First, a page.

Prepare to listen. Light the 2nd purple candle. Be still and pray, Guide my feet today into the way of peace. (From Luke 1:79)
Read: Luke 3:1-6
In the fifteenth year of the reign of Emperor Tiberius, when Pontius Pilate was governor of Judea, and Herod was ruler of Galilee, and his brother Philip ruler of the region of Ituraea and Trachonitis, and Lysanias ruler of Abilene, 2during the high-priesthood of Annas and Caiaphas, the word of God came to John son of Zechariah in the wilderness. 3He went into all the region around the Jordan, proclaiming a baptism of repentance for the forgiveness of sins, 4as it is written in the book of the words of the prophet Isaiah, ‘The voice of one crying out in the wilderness: “Prepare the way of the Lord, make his paths straight. 5Every valley shall be filled, and every mountain and hill shall be made low, and the crooked shall be made straight, and the rough ways made smooth; 6and all flesh shall see the salvation of God.”’
Luke begins the story with the names of six hot-shot Roman political rulers and two Jewish religious rulers. These are men (they were all males) with credentials and standing in the community and their world; the sort people listened to. It would have been a good idea to send one of them to introduce the person who’d change the course of human history forever—Jesus. We might also expect God to send one of those two religious heavy weights to speak God’s word. But no, this isn’t God’s way. Instead, the word of God came to a ninth name, ‘John son of Zechariah in the wilderness.’ He was an unknown nobody, son of a nobody, living in no-man’s land. The drama of Luke’s presentation of John is wonderful, possessing a touch of humor. Read the first two verses aloud and enjoy Luke’s humor. God bypasses all the big-shots of the world Jesus was born into and chose instead John, son of Zechariah. What a delightful joke!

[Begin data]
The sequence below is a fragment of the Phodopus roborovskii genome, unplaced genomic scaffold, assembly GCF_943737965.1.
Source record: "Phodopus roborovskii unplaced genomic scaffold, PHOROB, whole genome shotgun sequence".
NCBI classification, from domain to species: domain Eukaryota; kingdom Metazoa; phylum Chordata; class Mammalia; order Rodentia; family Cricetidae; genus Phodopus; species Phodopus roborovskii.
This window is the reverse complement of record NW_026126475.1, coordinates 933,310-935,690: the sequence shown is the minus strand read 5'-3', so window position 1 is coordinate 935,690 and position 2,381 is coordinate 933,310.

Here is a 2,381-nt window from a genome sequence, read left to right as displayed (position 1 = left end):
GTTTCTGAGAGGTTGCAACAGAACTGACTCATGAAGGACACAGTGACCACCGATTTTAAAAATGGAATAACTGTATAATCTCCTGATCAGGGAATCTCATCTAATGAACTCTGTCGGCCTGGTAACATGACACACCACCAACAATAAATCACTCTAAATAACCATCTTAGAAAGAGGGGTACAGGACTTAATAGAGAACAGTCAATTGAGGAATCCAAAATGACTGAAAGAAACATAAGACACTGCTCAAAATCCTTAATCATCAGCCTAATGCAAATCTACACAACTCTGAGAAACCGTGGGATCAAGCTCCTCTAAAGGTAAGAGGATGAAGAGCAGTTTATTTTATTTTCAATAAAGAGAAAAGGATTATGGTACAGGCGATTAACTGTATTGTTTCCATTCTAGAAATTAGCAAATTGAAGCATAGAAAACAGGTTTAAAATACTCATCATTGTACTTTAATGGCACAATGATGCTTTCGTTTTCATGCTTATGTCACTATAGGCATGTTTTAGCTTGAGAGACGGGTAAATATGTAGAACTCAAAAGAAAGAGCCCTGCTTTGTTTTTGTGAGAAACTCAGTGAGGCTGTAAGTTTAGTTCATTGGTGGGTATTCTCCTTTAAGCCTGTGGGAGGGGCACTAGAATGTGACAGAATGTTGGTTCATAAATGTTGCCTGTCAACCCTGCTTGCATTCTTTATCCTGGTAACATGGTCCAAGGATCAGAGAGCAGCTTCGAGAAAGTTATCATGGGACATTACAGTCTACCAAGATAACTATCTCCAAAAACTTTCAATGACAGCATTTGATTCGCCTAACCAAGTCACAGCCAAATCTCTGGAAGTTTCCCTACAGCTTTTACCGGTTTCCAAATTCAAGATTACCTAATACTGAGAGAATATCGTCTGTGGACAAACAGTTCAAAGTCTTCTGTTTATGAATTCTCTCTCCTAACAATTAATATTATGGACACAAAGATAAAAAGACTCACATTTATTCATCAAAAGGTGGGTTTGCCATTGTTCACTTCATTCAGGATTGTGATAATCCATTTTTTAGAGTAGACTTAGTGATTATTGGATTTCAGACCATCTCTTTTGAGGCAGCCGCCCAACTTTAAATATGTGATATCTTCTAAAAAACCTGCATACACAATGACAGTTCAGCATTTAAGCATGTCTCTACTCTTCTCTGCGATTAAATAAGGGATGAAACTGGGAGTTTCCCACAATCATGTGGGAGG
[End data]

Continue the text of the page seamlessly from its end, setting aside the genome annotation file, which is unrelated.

As always, God’s ways turn our respected and expected norms upside down. It presents us with a two-fold challenge this Advent. First, if you think God could never use you because you’re a ‘nobody,’ forget it. God delights in using nobodies to do his business. Second, if you tend to follow people because of their important status, either in politics or religion, forget that as well. Instead, pay attention to a seeming nobody. Maybe she or he, old or young, friend or stranger, will come with God’s message for you today, if you will listen in humility.
What message does God ask you to proclaim today and to whom?
What message are the seeming nobodies sending you today?
Respond to Jesus in prayer
Forgive me, Lord for my tendency to listen only to people who appear to be important. Help me today to listen well and hear your message from whomever it comes. Forgive me for thinking I’m unfit to be your messenger and give me courage to be your voice in my part of the world. For the sake of your Name, Amen.
Go and live obediently in the world where God delights in sending nobodies to do God’s work.